As founder of the DaVinci Institute, Tom Frey is one of the world's most sought-after experts about the future. Like the Renaissance Man for whom his institute is named, Frey's unquenchable curiosity fuels his powers of invention.
Exploring the theoretical, creating the tangible
He's suggested ways to patent smells. He's envisioned shoes that know when to warm your feet or cool them off. For the wealthy nation of Dubai, which is constructing artificial islands in the Persian Gulf, Frey suggested selling them as autonomous countries, rather than just as real estate. He says that servicing those micro-nations would earn Dubai plenty of money. Even better, it would give the world places to try new styles of government.
"The rest of the world is so locked into our existing systems. We can't test things out," he says. "And so, that's the advantage, and I think we need to go that direction."
In addition to speculative projects, Frey offers practical tools for shaping the future. His institute is teaching aspiring inventors and entrepreneurs the skills they need to make their ideas viable.
Today, at the DaVinci Institute headquarters in Louisville, Colorado, he and his wife, Deb, are holding a class about an Internet sensation known as Twitter. Twitter lets users share short messages with people who like to keep in touch with others throughout the day. Deb tells the class it's a friendly way to create a following for a business.
"I get a lot of things that say, 'Hey, Deb, I went to your Web site. DaVinci Institute sounds like a great thing. Can we talk?'"
But while the Freys value networking, at this Twitter class, they warn that it has downsides.
Deb admits, "Tom and I'll be at a restaurant, and we're waiting for our food. Now, you'd think we'd be visiting with each other. But no. We're on Twitter, and we're checking our e-mails and all that. It's terrible. It's a really bad habit."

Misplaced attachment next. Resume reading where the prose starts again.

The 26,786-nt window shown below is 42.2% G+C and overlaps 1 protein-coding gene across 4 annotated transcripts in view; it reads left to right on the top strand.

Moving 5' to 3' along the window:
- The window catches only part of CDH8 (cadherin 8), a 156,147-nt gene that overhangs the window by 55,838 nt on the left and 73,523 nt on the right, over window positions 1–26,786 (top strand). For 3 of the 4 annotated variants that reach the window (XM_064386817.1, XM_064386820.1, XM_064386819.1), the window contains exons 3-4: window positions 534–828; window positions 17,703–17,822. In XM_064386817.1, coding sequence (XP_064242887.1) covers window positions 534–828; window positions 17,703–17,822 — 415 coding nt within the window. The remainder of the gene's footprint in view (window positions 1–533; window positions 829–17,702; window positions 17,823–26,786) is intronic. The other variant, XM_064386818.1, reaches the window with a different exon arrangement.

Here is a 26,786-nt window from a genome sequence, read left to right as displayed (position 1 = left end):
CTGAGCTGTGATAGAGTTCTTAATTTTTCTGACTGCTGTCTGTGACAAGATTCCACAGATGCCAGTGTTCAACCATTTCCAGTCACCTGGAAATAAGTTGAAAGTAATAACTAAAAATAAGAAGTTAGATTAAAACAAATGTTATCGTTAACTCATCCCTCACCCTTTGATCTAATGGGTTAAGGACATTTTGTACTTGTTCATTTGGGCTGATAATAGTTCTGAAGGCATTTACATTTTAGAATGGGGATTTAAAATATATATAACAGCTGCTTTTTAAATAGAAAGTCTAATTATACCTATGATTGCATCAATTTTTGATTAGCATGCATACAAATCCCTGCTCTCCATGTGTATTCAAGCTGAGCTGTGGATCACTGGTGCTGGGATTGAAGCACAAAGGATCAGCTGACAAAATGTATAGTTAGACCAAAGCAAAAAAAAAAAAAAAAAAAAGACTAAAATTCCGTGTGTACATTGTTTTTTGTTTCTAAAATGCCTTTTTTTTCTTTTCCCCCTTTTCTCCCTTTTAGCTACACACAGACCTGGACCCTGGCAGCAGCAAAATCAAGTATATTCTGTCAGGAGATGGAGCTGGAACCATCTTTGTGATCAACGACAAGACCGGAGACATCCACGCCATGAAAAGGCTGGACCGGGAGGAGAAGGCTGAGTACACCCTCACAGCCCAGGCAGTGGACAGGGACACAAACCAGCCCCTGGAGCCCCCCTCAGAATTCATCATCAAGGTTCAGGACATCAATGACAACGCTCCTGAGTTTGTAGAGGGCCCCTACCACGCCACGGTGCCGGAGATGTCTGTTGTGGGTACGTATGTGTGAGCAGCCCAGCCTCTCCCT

Tom chimes in, "I know that if I'm up working and she's still sleeping in bed, I can e-mail her and I'll get a reply!"
A mission to shape the future
Tom Frey says that teaching Twittering fits the institute's mission.
"The DaVinci Institute has been set up as a futurist think tank. But we decided early that we didn't just want to talk about the future. We wanted to help create it."
Frey was already dreaming of the future as he grew up on a grain farm in South Dakota. But his wife says some of the stories about his childhood aren't flattering.
"His dad told me that he ruined more farm equipment than anybody he had ever seen, because he was always daydreaming, so he wasn't always paying attention to what he was doing."
She adds with a laugh, "He was always thinking of the next best thing, or the future, more the dreamer part."
All that thinking led Frey to engineering and hundreds of awards for innovation.
"One of my claims to fame is I spent 15 years at IBM and received more awards than any other engineer," he says.
About 12 years ago, Frey says, a nightmare made him realize those awards weren't enough.
"The nightmare was all about, if I didn't do anything with my ideas, I was going to stop having them. And that was like getting my arms cut off!"
Creating a center for visionary thought and action
To make ideas the center of his life, Frey launched the DaVinci Institute. Frey says the institute stumbled at first, but then his wife helped him build a following by organizing bimonthly lectures, called a Night with a Futurist.
They created gatherings for start-up businesses, dubbed the Start-up Junkie Underground. They recruited a Board of Visionaries that includes science fiction writers, entrepreneurs and scientists. These visionaries help Frey focus in on the most exciting topics for his presentations and other ways to communicate new ideas.
Whether it's blogs, video conferencing, virtual worlds or Twitter, Tom Frey says social networking can lead to future success for business people, and maybe someday, even for peace.
"We are recognizing that people on the other side of the world are pretty much the same as we are. They're a lot like we are. They're running into the same problems, the same social issues," he points out. "The chances of going to war against people that you're talking to through social networking are greatly reduced. That's one of the advantages that we're speculating on."
While Frey is a futurist, in some ways, he says proudly, he's old-fashioned. "I still believe in marriage. I love Deb. She's my wife."
"Aw," Deb responds with a giggle. "That was sweet."